“It’s a family atmosphere here,” she said. “I get to have my grandson here and it’s the best.”

Sukow says it’s exciting to watch her grandson get excited about riding in the tow truck with his dad.

“I can’t wait to watch him grow up in this.”

The business now has three generations working there with a fourth showing up for playtime once in a while.

The towing business is feast or famine, she says. Winter is a busy season for them.

“It was one of the best winter’s we’ve ever had,” she said. “Winter was a prime example, my guys would say, ‘I know I’m not on call this weekend but I’m around if anything comes up.’ They know it’s important to get the job done.”

Sukow feels like she has helped to change the culture of the business over the years.

“I hear it from my guys all the time.”

The business has many long-term employees, some of whom have been with them since the beginning or close to it.

The pandemic caused many changes for the business, most of them positive.

“It was just scary because you didn’t know if you were even going to be in business.”

The pandemic helped them to look at things differently and keep a better eye on the bottom line, like watching overtime, expenses and making good choices on equipment maintenance.

“When things slowed down, we took the time to clean and organize.”

The mom of two grown children dreamed of being a physical therapist or psychologist when she was younger, but she’s grown into an independent business owner with even bigger dreams.

“I’ve always enjoyed entrepreneurship and business and the challenges it brings. I enjoy the accomplishments. I enjoy working with people and helping them. Every business that I own is a service-based business.”

Her personal brand focuses on coaching business owners and public speaking. Recently she had branched into doing podcasts.

“It’s helping business owners learn from my mistakes and give them ideas and suggestions to become successful and work with one another.”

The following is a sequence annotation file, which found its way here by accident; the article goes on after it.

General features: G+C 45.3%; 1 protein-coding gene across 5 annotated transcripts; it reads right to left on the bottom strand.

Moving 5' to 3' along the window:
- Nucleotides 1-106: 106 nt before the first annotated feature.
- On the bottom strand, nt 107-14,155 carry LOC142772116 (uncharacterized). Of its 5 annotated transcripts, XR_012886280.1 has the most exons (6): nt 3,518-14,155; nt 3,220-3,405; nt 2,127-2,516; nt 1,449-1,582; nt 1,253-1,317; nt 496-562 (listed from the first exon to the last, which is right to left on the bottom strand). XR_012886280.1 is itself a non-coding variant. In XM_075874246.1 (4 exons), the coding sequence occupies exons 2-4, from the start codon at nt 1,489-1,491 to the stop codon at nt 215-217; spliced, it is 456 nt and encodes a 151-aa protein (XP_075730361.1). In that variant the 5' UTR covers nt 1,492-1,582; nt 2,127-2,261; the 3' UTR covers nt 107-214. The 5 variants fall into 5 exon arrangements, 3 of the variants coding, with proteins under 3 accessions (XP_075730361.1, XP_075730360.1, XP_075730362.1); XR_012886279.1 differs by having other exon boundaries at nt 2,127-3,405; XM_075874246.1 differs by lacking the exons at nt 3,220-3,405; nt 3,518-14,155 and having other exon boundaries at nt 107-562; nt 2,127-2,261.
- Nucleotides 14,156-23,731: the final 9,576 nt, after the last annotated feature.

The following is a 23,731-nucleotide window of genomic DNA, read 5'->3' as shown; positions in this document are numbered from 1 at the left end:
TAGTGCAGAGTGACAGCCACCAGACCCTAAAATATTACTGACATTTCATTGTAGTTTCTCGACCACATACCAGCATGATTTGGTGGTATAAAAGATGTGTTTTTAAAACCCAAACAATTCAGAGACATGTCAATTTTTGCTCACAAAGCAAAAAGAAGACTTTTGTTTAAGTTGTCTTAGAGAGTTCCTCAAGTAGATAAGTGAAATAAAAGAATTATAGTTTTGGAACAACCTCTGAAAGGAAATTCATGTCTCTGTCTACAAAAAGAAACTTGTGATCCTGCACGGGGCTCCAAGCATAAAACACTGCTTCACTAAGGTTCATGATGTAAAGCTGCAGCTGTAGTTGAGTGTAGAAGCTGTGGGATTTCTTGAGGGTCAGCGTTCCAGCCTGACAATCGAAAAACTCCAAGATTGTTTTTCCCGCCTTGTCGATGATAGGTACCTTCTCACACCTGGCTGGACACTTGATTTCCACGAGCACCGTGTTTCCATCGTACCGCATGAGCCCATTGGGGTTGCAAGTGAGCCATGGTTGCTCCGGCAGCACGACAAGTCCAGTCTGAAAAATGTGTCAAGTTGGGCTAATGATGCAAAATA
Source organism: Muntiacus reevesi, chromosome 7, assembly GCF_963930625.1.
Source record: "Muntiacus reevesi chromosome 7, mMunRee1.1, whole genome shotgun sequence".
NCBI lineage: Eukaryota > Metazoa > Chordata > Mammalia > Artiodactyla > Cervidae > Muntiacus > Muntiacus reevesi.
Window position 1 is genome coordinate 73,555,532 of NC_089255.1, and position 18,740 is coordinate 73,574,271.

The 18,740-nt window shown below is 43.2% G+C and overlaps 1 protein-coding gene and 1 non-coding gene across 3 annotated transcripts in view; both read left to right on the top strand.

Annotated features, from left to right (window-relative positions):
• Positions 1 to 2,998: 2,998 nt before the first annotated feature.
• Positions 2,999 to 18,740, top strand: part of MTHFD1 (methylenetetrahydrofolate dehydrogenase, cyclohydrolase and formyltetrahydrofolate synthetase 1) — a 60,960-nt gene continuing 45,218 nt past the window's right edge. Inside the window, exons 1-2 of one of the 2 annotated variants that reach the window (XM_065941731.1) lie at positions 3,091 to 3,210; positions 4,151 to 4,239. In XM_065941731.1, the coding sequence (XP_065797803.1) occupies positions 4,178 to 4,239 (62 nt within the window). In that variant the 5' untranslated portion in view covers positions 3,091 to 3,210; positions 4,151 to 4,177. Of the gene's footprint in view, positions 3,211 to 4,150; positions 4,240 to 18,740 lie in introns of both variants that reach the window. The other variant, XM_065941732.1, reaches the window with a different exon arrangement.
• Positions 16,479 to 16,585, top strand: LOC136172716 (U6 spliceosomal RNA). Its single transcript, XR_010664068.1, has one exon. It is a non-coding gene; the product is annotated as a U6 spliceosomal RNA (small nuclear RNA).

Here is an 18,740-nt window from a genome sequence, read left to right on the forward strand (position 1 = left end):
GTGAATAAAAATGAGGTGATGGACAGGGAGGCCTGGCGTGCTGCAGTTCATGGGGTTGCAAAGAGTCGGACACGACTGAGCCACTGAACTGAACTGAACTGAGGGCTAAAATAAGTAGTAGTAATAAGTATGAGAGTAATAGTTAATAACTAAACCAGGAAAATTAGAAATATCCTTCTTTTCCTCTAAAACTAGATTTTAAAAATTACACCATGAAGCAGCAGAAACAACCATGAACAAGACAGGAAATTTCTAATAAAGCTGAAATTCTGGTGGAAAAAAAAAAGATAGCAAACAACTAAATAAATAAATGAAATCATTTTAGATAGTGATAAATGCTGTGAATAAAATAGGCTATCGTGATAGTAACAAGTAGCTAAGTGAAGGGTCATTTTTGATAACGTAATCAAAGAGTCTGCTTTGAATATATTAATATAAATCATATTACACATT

She said she just wants to help people be happy and successful in their business and life.

“Our businesses and careers are a huge part of our life. They take up the majority of our day, so if we’re not happy in that aspect of our life how can we go home and be the best person we can be for our families. We just can’t.”

After going through her divorce, she also helps people with that aspect of their lives in her coaching business.

“I want to inspire people to live their best lives and take back control of their lives,” she said there isn’t a lot of help for people out there going through divorce.

“I love being a restart coach.”

She does webinars, seminars, workshops and public speaking and sometimes one on one coaching. She also offers several products including gratitude journals.

Her coaching and public speaking business got started after she began speaking during different events for the Women of the Towing and Recovery Association of America and the Towing and Recovery Association of America. She is a board member in each association.

“I enjoy volunteering in this industry. I want to see it grow in unity and professionalism and get the respect these men and women deserve. It’s a great profession.”

Much of her work centers around safety.

“It’s dangerous and they risk their lives, like any other first responders on the side of the road. It’s scary for me to send my guys out there and to send my son out there. I want everyone to be safe and come home every night to their families.”

Recently Sukow participated in a legislative conference where they discussed the “Slow Down or Move Over” law.

“I really love this industry, I wasn’t born into it, but the more I do the more I want to educate those who are not in this industry about what we do and how important our job is.”

She feels like she has grown as a person and a business owner during these years.

“I’m excited for the future. I can’t wait to see where this goes. At some point I will hand the reigns over to my son,” she said. “I have always enjoyed coming to work and I’ve always enjoyed what I do.”

Sukow feels like she is in good company in Lake Mills, where there is no shortage of female owned businesses.

“Woman have a lot of success here, a lot of power here.”